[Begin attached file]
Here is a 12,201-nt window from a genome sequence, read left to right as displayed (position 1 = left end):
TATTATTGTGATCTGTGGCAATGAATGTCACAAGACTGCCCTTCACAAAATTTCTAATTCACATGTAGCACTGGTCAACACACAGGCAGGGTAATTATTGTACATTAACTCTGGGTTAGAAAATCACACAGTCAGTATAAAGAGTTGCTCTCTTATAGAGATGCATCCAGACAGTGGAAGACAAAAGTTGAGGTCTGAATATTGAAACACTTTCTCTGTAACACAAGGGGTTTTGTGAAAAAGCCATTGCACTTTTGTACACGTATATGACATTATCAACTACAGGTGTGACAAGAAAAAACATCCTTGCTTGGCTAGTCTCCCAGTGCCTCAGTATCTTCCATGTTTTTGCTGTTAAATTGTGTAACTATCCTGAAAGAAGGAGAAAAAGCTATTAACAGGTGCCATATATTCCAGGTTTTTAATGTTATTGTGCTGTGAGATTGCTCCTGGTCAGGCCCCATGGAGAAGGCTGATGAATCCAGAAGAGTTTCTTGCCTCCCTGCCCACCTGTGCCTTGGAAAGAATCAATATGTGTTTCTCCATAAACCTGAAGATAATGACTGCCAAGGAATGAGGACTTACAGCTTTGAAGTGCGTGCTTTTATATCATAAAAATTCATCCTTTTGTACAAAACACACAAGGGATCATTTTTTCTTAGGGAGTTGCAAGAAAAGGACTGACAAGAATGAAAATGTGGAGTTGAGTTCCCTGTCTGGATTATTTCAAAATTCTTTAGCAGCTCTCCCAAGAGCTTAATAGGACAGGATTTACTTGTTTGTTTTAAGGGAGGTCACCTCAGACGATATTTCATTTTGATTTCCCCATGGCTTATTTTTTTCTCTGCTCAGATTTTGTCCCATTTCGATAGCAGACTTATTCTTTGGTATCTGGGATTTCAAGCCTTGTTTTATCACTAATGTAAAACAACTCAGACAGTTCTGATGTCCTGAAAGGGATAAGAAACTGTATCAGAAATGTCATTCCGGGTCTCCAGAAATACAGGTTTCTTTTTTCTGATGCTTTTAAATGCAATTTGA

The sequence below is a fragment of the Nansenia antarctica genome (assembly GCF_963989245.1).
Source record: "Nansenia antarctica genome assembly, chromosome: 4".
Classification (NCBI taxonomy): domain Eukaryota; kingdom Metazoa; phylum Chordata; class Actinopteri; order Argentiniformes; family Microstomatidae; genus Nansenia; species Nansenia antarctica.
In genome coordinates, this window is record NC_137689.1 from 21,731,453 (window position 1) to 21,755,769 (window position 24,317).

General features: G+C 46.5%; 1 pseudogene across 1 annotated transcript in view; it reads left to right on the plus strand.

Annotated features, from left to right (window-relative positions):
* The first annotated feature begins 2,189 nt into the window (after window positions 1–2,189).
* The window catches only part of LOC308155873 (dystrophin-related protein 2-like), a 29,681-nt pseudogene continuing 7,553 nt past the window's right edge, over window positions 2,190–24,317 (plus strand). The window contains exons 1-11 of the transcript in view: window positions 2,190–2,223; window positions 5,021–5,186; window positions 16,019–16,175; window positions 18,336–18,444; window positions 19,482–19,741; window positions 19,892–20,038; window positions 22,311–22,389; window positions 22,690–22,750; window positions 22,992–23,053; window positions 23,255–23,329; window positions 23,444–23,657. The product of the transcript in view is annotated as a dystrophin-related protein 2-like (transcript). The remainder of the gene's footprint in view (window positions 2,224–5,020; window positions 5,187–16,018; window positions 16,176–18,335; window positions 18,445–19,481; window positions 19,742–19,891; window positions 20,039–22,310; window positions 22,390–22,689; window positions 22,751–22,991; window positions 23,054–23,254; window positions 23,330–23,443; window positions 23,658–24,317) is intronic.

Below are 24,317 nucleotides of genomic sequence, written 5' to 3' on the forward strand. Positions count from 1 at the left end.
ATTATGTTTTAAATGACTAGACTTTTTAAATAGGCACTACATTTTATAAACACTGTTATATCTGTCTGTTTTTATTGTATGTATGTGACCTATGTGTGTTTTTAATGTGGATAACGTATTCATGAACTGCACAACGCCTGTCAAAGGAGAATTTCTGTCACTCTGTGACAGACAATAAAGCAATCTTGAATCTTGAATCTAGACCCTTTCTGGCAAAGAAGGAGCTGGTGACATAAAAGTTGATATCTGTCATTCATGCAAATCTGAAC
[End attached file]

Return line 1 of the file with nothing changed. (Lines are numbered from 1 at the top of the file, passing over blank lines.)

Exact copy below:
Here is a 12,201-nt window from a genome sequence, read left to right as displayed (position 1 = left end):